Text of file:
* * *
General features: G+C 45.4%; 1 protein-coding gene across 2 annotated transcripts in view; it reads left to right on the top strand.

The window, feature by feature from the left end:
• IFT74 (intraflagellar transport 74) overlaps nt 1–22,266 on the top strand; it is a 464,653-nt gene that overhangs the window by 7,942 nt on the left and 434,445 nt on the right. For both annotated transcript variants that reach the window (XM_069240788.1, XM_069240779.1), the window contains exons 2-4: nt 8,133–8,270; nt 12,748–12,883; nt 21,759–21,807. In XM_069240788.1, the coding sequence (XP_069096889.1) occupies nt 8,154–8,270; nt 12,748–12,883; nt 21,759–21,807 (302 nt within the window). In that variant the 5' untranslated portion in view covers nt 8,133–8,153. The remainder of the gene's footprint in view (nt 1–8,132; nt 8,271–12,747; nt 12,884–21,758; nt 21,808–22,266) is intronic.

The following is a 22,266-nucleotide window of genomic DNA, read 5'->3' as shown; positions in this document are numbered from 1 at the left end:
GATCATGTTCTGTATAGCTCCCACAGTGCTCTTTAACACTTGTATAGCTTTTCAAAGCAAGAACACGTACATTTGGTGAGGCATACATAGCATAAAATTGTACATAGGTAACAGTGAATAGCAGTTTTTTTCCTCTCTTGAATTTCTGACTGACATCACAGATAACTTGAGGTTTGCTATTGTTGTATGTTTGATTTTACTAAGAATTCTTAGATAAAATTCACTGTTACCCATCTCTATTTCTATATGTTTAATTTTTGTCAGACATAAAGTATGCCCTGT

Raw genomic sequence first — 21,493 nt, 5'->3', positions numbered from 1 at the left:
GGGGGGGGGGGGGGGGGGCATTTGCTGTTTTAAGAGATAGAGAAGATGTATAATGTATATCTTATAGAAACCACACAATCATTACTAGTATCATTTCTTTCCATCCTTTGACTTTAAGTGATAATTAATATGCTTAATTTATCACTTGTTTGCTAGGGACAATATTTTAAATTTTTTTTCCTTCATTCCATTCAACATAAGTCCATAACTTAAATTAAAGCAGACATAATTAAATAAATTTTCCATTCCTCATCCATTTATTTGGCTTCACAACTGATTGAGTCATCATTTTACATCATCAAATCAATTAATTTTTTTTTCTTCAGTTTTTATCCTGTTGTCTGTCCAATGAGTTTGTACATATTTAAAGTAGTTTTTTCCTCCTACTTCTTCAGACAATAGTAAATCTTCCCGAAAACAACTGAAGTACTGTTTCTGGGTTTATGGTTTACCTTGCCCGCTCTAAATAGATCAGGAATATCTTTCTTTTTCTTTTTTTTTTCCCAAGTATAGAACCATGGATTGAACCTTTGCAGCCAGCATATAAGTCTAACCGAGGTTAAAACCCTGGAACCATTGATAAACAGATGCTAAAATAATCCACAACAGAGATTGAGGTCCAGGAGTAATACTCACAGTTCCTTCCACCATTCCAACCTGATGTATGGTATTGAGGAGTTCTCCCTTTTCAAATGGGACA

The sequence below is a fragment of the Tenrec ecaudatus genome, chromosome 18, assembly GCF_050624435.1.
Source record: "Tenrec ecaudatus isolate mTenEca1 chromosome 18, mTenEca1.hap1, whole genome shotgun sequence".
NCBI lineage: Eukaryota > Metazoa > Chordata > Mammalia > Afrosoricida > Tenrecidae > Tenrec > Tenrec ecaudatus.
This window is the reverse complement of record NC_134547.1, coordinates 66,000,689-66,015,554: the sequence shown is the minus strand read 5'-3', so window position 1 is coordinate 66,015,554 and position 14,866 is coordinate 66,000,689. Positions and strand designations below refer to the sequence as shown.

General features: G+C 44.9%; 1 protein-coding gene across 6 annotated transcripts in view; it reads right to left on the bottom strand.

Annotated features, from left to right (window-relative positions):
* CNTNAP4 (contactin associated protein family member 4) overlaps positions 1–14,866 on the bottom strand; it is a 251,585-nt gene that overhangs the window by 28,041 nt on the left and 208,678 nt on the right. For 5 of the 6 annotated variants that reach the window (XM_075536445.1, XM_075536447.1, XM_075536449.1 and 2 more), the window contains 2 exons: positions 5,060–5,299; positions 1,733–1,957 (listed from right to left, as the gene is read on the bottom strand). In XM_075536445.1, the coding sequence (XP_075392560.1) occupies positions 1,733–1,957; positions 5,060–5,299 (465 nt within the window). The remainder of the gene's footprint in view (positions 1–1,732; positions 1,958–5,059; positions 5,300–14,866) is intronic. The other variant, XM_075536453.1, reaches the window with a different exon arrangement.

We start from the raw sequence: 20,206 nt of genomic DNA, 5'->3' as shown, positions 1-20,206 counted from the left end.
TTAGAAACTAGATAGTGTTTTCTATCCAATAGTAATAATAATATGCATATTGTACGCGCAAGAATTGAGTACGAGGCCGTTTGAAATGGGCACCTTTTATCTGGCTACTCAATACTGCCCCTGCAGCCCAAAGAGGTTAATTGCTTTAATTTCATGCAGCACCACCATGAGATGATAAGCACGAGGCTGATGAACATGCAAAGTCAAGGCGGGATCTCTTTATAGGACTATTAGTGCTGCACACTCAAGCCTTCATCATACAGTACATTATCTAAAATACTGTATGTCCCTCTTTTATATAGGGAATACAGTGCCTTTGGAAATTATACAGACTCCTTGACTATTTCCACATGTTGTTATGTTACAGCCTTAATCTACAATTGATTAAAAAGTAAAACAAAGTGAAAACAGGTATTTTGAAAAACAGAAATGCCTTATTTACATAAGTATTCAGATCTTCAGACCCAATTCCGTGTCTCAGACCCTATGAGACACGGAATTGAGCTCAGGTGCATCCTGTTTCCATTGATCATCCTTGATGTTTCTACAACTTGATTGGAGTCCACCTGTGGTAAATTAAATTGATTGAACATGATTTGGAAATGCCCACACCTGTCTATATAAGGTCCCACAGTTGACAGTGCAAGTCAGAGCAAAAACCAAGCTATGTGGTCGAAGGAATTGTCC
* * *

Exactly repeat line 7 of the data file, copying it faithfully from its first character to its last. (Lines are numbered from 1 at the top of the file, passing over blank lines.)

GGGGGGGGGGGGGGGGGGCATTTGCTGTTTTAAGAGATAGAGAAGATGTATAATGTATATCTTATAGAAACCACACAATCATTACTAGTATCATTTCTTTCCATCCTTTGACTTTAAGTGATAATTAATATGCTTAATTTATCACTTGTTTGCTAGGGACAATATTTTAAATTTTTTTTCCTTCATTCCATTCAACATAAGTCCATAACTTAAATTAAAGCAGACATAATTAAATAAATTTTCCATTCCTCATCCATTTATTTGGCTTCACAACTGATTGAGTCATCATTTTACATCATCAAATCAATTAATTTTTTTTTCTTCAGTTTTTATCCTGTTGTCTGTCCAATGAGTTTGTACATATTTAAAGTAGTTTTTTCCTCCTACTTCTTCAGACAATAGTAAATCTTCCCGAAAACAACTGAAGTACTGTTTCTGGGTTTATGGTTTACCTTGCCCGCTCTAAATAGATCAGGAATATCTTTCTTTTTCTTTTTTTTTTCCCAAGTATAGAACCATGGATTGAACCTTTGCAGCCAGCATATAAGTCTAACCGAGGTTAAAACCCTGGAACCATTGATAAACAGATGCTAAAATAATCCACAACAGAGATTGAGGTCCAGGAGTAATACTCACAGTTCCTTCCACCATTCCAACCTGATGTATGGTATTGAGGAGTTCTCCCTTTTCAAATGGGACA